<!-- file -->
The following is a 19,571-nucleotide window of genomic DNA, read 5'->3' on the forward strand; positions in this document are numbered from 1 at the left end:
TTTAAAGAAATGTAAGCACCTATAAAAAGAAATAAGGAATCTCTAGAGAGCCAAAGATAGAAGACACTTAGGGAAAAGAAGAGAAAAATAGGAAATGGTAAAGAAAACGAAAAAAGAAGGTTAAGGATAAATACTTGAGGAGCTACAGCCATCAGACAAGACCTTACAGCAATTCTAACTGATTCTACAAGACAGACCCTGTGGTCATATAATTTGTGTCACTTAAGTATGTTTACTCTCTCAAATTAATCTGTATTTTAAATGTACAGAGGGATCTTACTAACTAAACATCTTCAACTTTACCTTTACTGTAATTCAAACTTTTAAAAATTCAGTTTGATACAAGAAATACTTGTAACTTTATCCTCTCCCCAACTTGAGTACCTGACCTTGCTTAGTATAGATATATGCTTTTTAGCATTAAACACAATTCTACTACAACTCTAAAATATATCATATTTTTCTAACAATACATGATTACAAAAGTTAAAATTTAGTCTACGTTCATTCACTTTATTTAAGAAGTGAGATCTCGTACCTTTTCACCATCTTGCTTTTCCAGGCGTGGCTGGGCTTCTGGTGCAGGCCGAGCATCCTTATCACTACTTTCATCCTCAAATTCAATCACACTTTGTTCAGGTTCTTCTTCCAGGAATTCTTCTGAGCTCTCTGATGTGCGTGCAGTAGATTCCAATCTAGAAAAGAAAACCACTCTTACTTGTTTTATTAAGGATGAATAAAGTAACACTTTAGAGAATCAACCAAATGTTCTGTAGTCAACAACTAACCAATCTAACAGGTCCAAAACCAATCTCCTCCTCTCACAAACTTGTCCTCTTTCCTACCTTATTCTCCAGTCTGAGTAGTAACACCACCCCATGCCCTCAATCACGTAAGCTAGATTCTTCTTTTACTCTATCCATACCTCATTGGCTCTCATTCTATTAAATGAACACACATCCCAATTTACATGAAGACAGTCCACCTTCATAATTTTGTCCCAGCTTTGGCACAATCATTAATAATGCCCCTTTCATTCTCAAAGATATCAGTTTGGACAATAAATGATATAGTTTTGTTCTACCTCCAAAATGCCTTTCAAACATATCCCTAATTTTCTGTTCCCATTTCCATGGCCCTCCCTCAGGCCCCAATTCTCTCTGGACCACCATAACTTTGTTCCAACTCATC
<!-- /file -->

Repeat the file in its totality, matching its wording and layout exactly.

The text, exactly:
The following is a 19,571-nucleotide window of genomic DNA, read 5'->3' on the forward strand; positions in this document are numbered from 1 at the left end:
TTTAAAGAAATGTAAGCACCTATAAAAAGAAATAAGGAATCTCTAGAGAGCCAAAGATAGAAGACACTTAGGGAAAAGAAGAGAAAAATAGGAAATGGTAAAGAAAACGAAAAAAGAAGGTTAAGGATAAATACTTGAGGAGCTACAGCCATCAGACAAGACCTTACAGCAATTCTAACTGATTCTACAAGACAGACCCTGTGGTCATATAATTTGTGTCACTTAAGTATGTTTACTCTCTCAAATTAATCTGTATTTTAAATGTACAGAGGGATCTTACTAACTAAACATCTTCAACTTTACCTTTACTGTAATTCAAACTTTTAAAAATTCAGTTTGATACAAGAAATACTTGTAACTTTATCCTCTCCCCAACTTGAGTACCTGACCTTGCTTAGTATAGATATATGCTTTTTAGCATTAAACACAATTCTACTACAACTCTAAAATATATCATATTTTTCTAACAATACATGATTACAAAAGTTAAAATTTAGTCTACGTTCATTCACTTTATTTAAGAAGTGAGATCTCGTACCTTTTCACCATCTTGCTTTTCCAGGCGTGGCTGGGCTTCTGGTGCAGGCCGAGCATCCTTATCACTACTTTCATCCTCAAATTCAATCACACTTTGTTCAGGTTCTTCTTCCAGGAATTCTTCTGAGCTCTCTGATGTGCGTGCAGTAGATTCCAATCTAGAAAAGAAAACCACTCTTACTTGTTTTATTAAGGATGAATAAAGTAACACTTTAGAGAATCAACCAAATGTTCTGTAGTCAACAACTAACCAATCTAACAGGTCCAAAACCAATCTCCTCCTCTCACAAACTTGTCCTCTTTCCTACCTTATTCTCCAGTCTGAGTAGTAACACCACCCCATGCCCTCAATCACGTAAGCTAGATTCTTCTTTTACTCTATCCATACCTCATTGGCTCTCATTCTATTAAATGAACACACATCCCAATTTACATGAAGACAGTCCACCTTCATAATTTTGTCCCAGCTTTGGCACAATCATTAATAATGCCCCTTTCATTCTCAAAGATATCAGTTTGGACAATAAATGATATAGTTTTGTTCTACCTCCAAAATGCCTTTCAAACATATCCCTAATTTTCTGTTCCCATTTCCATGGCCCTCCCTCAGGCCCCAATTCTCTCTGGACCACCATAACTTTGTTCCAACTCATC